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26th Mar 2023

“Monday is a new day in my life, and I’m looking forward to it” – Cooper gives brave interview

Niall McIntyre

Injuries took their toll on Kerry jockey Bryan Cooper, who has announced his retirement from race-riding at the age of 30.

The Kerry native will be a huge loss to the weigh-room, jockeys as talented as he is are far-from ten-a-penny, but he leaves quite the legacy behind.

Son of renowned trainer Tom, Cooper was seen as a prodigious talent from a very young age.

He wasted no time in making his mark when, as a 20-year-old in 2013, he put his name in lights by riding three Cheltenham festival winners. Two of those, in Benefficient and Ted Veale, were for Meath trainer Tony Martin while the other, and one will he will forever be renowned for was for Dessie Hughes.

Cooper and the similarly precocious Our Conor were simply irresistible in that year’s triumph hurdle.

Cooper’s sensational form was soon rewarded as he was given the top job at Gigginstown House Stud, replacing Davy Russell in the role as their first choice rider.

As others such as Russell and Jack Kennedy more recently have found out, that title can however be quite the poisoned chalice.

It was in Cheltenham the following year when Cooper’s injury nightmare began.

A fall off Clarcam in the 2014 Fred Winter handicap hurdle led to a leg break that was described by the Turf Club’s chief medical officer as “the worst fracture I have ever seen in a lower limb”.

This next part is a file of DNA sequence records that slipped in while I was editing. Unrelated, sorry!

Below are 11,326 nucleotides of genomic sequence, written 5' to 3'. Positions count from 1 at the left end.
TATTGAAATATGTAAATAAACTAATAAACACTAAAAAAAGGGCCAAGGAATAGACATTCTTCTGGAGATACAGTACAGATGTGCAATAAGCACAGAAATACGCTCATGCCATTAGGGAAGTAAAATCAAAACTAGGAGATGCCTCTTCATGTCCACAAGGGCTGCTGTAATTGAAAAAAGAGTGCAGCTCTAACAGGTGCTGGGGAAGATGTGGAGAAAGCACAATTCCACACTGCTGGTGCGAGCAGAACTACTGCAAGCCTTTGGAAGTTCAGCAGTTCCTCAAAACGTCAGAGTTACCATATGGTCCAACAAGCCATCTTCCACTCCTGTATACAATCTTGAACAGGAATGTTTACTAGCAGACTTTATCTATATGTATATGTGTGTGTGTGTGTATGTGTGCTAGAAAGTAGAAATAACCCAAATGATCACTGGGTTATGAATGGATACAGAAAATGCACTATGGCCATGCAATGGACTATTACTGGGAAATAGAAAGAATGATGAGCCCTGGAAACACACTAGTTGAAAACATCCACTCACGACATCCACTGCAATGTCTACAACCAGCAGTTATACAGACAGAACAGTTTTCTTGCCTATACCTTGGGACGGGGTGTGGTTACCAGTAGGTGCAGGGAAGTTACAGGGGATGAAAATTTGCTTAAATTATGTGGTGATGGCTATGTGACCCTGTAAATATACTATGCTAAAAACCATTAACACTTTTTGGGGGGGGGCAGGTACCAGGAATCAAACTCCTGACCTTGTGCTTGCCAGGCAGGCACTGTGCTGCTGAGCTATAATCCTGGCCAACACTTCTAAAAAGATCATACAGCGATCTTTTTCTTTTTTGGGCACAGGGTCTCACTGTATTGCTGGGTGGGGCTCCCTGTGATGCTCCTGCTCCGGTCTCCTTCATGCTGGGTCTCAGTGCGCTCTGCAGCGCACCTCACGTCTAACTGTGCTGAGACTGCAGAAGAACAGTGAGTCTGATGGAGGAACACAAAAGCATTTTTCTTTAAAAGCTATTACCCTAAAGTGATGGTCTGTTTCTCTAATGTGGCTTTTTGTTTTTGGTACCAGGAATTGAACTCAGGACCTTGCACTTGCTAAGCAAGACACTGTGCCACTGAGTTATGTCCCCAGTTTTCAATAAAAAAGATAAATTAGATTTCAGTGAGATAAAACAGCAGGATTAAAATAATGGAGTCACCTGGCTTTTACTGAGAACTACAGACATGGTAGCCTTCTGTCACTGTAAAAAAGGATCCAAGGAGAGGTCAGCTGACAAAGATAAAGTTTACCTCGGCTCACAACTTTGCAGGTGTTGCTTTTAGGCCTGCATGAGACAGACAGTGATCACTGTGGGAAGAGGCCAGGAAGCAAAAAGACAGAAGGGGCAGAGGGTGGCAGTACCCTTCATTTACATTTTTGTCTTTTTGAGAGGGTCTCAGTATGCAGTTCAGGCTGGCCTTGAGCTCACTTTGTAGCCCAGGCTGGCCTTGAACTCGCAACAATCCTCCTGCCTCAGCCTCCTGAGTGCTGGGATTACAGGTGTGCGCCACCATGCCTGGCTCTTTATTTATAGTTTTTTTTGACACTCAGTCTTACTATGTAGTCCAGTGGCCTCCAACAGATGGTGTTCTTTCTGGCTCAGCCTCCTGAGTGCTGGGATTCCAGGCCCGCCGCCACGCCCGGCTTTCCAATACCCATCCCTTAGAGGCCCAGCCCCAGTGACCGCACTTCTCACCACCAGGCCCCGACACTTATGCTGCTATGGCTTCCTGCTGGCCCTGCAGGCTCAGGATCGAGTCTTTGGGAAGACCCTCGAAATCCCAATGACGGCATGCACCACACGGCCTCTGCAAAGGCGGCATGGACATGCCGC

“It came through the skin, but there were multiple fragments, which is the nature of a fall at that speed. It’s very much like you see with motorcyclists who come off motorbikes at high speed,” said Dr Adrian McGoldrick at the time.

Cooper was recovered by the following year’s Cheltenham festival, when he won the RSA Chase aboard Don Poli. 2016 brought arguably his finest day in the saddle when he won the biggest prize of all, landing the Gold Cup with Gordon Elliott’s Don Cossack.

He also won on Empire of Dirt that year, before riding Apples Jade and Road to Respect to Cheltenham glory in 2017. It was later on in 2017 when he lost his role as Gigginstown’s number one but Cooper continued to pick up rides, and still rode some big winners – most notably for Paul Nolan.

In recent years, he wasn’t as prominent as he had been – the big rides weren’t as plentiful, while the injuries mounted. Cooper broke his arm and his pelvis, lacerated his kidney and punctured his lung.

He spoke on ITV racing on Saturday and in a brave interview with Malachy Clerkin in the Irish Times when, ultimately, he said that he had developed a fear of falling.

“Multiple injuries have taken their toll,” on ITV.

“It’s something I’ve been suffering with for a while and maybe I’ve been going out with that little bit of worry of getting injured again and it’s something that’s been playing in the back of my mind and I realise now that it’s time to go and do something else.

“I always wanted to go out on my terms so I’m happy to do that and I’m looking forward to the next chapter.”

Cooper says that he will continued to work in the bloodstock industry (buying and selling of horses) while being open to media opportunities as well. He says that next Monday will mark the beginning of a new chapter in his life – one he’s very much looking forward to.

“I’ve dipped my hand in the bloodstock industry for quite a while now so I’m hoping to get more involved in that.

“I’ve done a bit of media work and media training so hopefully someone maybe might approach me with a job but I’m looking forward to having to work at whatever I do next.

“As I said to one of my best friends, I’m unemployed now so I’m going to have to work hard and I suppose once the next few days are over, Monday is probably a new day in my life, and I’m looking forward to it.

“It’s been a pleasure, I’ve enjoyed the time here and I am, I’m looking forward to the next chapter.”

Cooper was also interviewed on Luck On Sunday, which you can watch here.


Bryan Cooper